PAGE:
In October, I found myself facing a new problem in the interpretation of music, with broader implications for the engagement and understanding of the arts generally. It has taken this long to begin to work it out. Then, I saw the contemporary indie electronica group ODESZA. The show was amazing. Yet, it yielded a profound sense of vertigo, the kind we all sense, and become been sensitized to, in... See full post (external link)
Greetings from the New Managing Editor! << NASSR Graduate Student Caucus
11 months 3 weeks ago
Hello, everyone As Arden mentioned in her Farewell Editorial, she will soon defend her dissertation and is therefore stepping down as Managing Editor of the NGSC Blog. It has been my pleasure to write for the blog for the past year or so, and I must thank Arden for the opportunity to do that and to follow in her footsteps as the blog’s editor. We’ll continue to publish posts... See full post (external link)
Farewell Editorial << NASSR Graduate Student Caucus
11 months 4 weeks ago
Dear colleagues and friends, It has been a tremendous pleasure to serve as the NASSR Graduate Student Caucus Blog editor since the Autumn of 2014. I have been privileged to read the work of many wonderful writers, who have each lent their distinctive approach to the study of Romanticism. We have been lucky to have had a Poet and an Artist in Residence, an art historian with a specialization in... See full post (external link)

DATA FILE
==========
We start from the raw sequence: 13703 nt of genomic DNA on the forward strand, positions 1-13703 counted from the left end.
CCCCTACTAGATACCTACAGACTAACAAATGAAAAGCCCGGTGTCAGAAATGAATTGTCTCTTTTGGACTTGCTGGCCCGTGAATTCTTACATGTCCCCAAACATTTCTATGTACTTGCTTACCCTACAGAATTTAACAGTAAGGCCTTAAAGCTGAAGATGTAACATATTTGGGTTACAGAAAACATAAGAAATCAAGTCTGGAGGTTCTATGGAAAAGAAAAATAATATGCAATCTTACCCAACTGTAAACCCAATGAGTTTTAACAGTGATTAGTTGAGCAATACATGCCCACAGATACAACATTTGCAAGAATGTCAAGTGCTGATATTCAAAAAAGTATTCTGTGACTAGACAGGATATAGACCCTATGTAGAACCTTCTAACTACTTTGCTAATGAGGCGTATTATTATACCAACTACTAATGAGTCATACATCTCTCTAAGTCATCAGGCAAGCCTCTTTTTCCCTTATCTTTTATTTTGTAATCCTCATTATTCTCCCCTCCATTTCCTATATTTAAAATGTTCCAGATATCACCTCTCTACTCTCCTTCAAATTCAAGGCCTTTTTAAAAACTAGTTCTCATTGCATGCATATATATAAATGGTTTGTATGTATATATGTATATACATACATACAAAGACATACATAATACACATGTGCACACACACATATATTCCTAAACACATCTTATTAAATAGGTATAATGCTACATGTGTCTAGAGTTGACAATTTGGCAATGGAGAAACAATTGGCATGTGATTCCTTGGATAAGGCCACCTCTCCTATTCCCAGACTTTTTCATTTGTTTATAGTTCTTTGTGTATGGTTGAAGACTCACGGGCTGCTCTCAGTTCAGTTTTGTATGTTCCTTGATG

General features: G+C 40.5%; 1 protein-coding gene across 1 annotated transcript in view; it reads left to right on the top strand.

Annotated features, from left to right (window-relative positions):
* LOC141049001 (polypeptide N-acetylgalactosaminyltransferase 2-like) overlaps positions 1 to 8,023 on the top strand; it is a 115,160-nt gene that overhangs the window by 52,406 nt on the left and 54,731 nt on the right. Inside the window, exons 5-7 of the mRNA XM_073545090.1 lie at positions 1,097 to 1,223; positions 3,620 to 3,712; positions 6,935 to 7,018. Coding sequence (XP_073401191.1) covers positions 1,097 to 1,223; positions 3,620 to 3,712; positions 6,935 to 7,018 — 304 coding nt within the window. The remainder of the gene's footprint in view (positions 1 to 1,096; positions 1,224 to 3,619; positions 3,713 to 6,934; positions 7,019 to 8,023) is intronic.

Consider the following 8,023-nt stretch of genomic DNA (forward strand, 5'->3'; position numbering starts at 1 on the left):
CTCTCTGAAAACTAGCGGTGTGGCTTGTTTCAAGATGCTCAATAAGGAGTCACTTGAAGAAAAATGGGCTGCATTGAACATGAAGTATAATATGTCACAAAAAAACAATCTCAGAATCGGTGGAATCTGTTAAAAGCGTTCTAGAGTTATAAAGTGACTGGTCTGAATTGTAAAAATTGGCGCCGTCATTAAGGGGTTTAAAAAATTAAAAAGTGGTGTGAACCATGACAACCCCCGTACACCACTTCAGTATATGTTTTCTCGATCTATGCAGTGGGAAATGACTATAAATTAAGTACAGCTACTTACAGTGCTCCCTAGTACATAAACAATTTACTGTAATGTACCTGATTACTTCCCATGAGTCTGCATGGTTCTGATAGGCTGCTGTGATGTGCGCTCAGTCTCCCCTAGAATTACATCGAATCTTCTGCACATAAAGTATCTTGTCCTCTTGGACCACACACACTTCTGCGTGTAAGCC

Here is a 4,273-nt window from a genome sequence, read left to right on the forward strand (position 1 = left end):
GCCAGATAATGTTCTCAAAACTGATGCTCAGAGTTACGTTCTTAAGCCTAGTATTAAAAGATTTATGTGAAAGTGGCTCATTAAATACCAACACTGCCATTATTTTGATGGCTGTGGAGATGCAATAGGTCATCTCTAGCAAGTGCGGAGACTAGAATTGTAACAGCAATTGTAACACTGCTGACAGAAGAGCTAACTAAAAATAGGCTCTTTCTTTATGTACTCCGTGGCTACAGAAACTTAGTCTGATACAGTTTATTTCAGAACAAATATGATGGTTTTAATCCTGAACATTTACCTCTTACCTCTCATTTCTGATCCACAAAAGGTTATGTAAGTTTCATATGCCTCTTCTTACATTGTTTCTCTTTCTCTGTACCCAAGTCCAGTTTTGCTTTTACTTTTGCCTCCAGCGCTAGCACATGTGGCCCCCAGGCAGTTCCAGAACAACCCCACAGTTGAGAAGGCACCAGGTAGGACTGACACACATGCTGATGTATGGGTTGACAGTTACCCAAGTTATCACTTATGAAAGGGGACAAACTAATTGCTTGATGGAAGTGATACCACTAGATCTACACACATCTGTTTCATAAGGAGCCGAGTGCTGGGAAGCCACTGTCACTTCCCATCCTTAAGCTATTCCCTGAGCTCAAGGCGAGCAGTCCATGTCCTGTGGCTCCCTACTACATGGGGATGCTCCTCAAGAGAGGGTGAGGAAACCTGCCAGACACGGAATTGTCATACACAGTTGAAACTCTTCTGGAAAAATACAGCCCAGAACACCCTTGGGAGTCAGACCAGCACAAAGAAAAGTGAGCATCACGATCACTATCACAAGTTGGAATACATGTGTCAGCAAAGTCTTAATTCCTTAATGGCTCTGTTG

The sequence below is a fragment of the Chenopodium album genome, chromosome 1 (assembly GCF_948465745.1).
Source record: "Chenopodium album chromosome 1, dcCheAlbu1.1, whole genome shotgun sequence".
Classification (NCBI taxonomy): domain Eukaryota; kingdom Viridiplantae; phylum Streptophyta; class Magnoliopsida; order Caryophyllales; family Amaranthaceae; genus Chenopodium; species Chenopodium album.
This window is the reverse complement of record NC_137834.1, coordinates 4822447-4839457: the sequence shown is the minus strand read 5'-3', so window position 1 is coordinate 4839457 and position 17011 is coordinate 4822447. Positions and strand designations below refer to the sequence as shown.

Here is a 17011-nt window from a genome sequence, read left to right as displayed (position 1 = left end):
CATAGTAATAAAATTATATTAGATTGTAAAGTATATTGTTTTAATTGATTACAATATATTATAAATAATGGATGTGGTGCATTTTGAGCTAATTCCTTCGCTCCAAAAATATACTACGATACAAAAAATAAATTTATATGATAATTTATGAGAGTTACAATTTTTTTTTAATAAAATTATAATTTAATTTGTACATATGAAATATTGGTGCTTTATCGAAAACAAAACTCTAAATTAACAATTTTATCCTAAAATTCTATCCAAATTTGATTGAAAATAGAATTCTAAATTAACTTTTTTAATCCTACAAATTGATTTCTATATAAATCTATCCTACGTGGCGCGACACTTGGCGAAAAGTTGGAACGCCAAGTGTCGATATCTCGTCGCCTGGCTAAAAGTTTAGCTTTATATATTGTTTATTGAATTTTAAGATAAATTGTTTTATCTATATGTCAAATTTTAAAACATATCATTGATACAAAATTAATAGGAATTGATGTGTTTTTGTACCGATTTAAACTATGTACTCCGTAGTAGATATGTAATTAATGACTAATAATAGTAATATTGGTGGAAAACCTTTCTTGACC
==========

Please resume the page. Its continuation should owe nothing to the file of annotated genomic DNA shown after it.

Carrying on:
‘Spectacular Suffering’: A Reading Recommendation << NASSR Graduate Student Caucus
12 months 1 day ago
Professor Ramesh Mallipeddi’s course, ‘slavery and eighteenth-century literature,’ which I took a year ago, was an opportunity to consider questions central to slavery studies: What is the role of the critic in relation to the archive of slavery, where there are very few accounts of slave experience written by slaves themselves? Did the affective politics of sympathy... See full post (external link)
Spinoza with Wordsworth: substance and “the life of things” << NASSR Graduate Student Caucus
1 year 1 month ago
Like many readers of this blog, I’ve been spending a lot of time with Wordsworth lately. As all who’ve read the “The Prelude” know, “nature” is really important to the developmental trajectory that Wordsworth traces in recursive manner throughout the various versions of the poem. It’s hard to say, however, what exactly Wordsworth’s concept of nature is. The relation between the... See full post (external link)